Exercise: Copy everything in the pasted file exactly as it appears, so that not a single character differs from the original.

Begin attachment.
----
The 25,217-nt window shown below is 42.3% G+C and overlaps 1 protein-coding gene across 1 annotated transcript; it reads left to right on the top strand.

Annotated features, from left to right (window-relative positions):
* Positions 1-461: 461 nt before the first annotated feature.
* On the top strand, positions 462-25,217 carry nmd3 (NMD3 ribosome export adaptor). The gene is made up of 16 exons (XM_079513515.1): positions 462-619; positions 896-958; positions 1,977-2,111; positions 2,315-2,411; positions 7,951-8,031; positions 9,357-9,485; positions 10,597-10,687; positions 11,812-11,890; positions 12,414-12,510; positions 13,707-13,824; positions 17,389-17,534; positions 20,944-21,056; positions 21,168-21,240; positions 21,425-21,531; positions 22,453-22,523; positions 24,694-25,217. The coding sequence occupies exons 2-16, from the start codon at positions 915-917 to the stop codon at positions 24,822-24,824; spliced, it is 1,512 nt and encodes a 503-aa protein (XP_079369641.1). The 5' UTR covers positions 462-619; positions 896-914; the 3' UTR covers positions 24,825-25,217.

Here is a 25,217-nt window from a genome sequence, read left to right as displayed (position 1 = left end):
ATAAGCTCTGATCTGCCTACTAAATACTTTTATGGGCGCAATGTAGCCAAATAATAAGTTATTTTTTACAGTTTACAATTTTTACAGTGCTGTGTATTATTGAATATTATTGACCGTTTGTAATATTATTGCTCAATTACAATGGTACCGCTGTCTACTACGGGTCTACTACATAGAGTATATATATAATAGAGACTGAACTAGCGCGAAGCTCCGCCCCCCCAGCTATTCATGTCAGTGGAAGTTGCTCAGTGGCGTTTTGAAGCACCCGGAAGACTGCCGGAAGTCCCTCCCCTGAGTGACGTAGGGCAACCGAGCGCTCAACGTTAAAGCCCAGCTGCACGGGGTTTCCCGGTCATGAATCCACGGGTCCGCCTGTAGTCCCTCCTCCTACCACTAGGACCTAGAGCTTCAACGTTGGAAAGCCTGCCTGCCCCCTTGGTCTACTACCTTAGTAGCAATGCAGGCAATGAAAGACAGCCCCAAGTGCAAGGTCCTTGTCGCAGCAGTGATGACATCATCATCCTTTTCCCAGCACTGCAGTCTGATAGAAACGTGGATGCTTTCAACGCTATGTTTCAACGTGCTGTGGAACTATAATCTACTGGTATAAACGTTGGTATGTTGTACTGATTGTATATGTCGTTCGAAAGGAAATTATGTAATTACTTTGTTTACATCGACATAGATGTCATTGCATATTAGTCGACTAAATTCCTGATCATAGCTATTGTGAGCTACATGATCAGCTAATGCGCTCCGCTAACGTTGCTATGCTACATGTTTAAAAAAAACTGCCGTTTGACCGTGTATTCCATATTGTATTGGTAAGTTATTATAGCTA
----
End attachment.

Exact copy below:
The 25,217-nt window shown below is 42.3% G+C and overlaps 1 protein-coding gene across 1 annotated transcript; it reads left to right on the top strand.

Annotated features, from left to right (window-relative positions):
* Positions 1-461: 461 nt before the first annotated feature.
* On the top strand, positions 462-25,217 carry nmd3 (NMD3 ribosome export adaptor). The gene is made up of 16 exons (XM_079513515.1): positions 462-619; positions 896-958; positions 1,977-2,111; positions 2,315-2,411; positions 7,951-8,031; positions 9,357-9,485; positions 10,597-10,687; positions 11,812-11,890; positions 12,414-12,510; positions 13,707-13,824; positions 17,389-17,534; positions 20,944-21,056; positions 21,168-21,240; positions 21,425-21,531; positions 22,453-22,523; positions 24,694-25,217. The coding sequence occupies exons 2-16, from the start codon at positions 915-917 to the stop codon at positions 24,822-24,824; spliced, it is 1,512 nt and encodes a 503-aa protein (XP_079369641.1). The 5' UTR covers positions 462-619; positions 896-914; the 3' UTR covers positions 24,825-25,217.

Here is a 25,217-nt window from a genome sequence, read left to right as displayed (position 1 = left end):
ATAAGCTCTGATCTGCCTACTAAATACTTTTATGGGCGCAATGTAGCCAAATAATAAGTTATTTTTTACAGTTTACAATTTTTACAGTGCTGTGTATTATTGAATATTATTGACCGTTTGTAATATTATTGCTCAATTACAATGGTACCGCTGTCTACTACGGGTCTACTACATAGAGTATATATATAATAGAGACTGAACTAGCGCGAAGCTCCGCCCCCCCAGCTATTCATGTCAGTGGAAGTTGCTCAGTGGCGTTTTGAAGCACCCGGAAGACTGCCGGAAGTCCCTCCCCTGAGTGACGTAGGGCAACCGAGCGCTCAACGTTAAAGCCCAGCTGCACGGGGTTTCCCGGTCATGAATCCACGGGTCCGCCTGTAGTCCCTCCTCCTACCACTAGGACCTAGAGCTTCAACGTTGGAAAGCCTGCCTGCCCCCTTGGTCTACTACCTTAGTAGCAATGCAGGCAATGAAAGACAGCCCCAAGTGCAAGGTCCTTGTCGCAGCAGTGATGACATCATCATCCTTTTCCCAGCACTGCAGTCTGATAGAAACGTGGATGCTTTCAACGCTATGTTTCAACGTGCTGTGGAACTATAATCTACTGGTATAAACGTTGGTATGTTGTACTGATTGTATATGTCGTTCGAAAGGAAATTATGTAATTACTTTGTTTACATCGACATAGATGTCATTGCATATTAGTCGACTAAATTCCTGATCATAGCTATTGTGAGCTACATGATCAGCTAATGCGCTCCGCTAACGTTGCTATGCTACATGTTTAAAAAAAACTGCCGTTTGACCGTGTATTCCATATTGTATTGGTAAGTTATTATAGCTA